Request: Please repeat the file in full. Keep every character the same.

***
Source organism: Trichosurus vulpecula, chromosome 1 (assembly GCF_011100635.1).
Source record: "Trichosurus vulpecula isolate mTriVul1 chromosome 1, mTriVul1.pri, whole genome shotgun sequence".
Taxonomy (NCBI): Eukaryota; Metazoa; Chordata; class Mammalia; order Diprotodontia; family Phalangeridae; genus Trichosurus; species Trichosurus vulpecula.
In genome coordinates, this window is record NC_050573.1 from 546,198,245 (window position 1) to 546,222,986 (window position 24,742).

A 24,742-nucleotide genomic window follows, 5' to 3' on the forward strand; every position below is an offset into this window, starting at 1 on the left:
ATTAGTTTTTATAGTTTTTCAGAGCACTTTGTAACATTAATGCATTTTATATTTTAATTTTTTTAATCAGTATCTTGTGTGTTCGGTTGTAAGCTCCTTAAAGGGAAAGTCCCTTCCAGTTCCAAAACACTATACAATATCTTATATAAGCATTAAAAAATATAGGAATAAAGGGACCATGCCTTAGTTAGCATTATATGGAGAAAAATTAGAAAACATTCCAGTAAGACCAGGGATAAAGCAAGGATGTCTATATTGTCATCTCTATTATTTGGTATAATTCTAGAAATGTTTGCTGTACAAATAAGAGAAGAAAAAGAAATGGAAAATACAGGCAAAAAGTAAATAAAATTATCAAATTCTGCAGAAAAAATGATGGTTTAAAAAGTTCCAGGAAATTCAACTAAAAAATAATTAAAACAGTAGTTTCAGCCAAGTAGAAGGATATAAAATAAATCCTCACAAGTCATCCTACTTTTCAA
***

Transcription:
Source organism: Trichosurus vulpecula, chromosome 1 (assembly GCF_011100635.1).
Source record: "Trichosurus vulpecula isolate mTriVul1 chromosome 1, mTriVul1.pri, whole genome shotgun sequence".
Taxonomy (NCBI): Eukaryota; Metazoa; Chordata; class Mammalia; order Diprotodontia; family Phalangeridae; genus Trichosurus; species Trichosurus vulpecula.
In genome coordinates, this window is record NC_050573.1 from 546,198,245 (window position 1) to 546,222,986 (window position 24,742).

A 24,742-nucleotide genomic window follows, 5' to 3' on the forward strand; every position below is an offset into this window, starting at 1 on the left:
ATTAGTTTTTATAGTTTTTCAGAGCACTTTGTAACATTAATGCATTTTATATTTTAATTTTTTTAATCAGTATCTTGTGTGTTCGGTTGTAAGCTCCTTAAAGGGAAAGTCCCTTCCAGTTCCAAAACACTATACAATATCTTATATAAGCATTAAAAAATATAGGAATAAAGGGACCATGCCTTAGTTAGCATTATATGGAGAAAAATTAGAAAACATTCCAGTAAGACCAGGGATAAAGCAAGGATGTCTATATTGTCATCTCTATTATTTGGTATAATTCTAGAAATGTTTGCTGTACAAATAAGAGAAGAAAAAGAAATGGAAAATACAGGCAAAAAGTAAATAAAATTATCAAATTCTGCAGAAAAAATGATGGTTTAAAAAGTTCCAGGAAATTCAACTAAAAAATAATTAAAACAGTAGTTTCAGCCAAGTAGAAGGATATAAAATAAATCCTCACAAGTCATCCTACTTTTCAA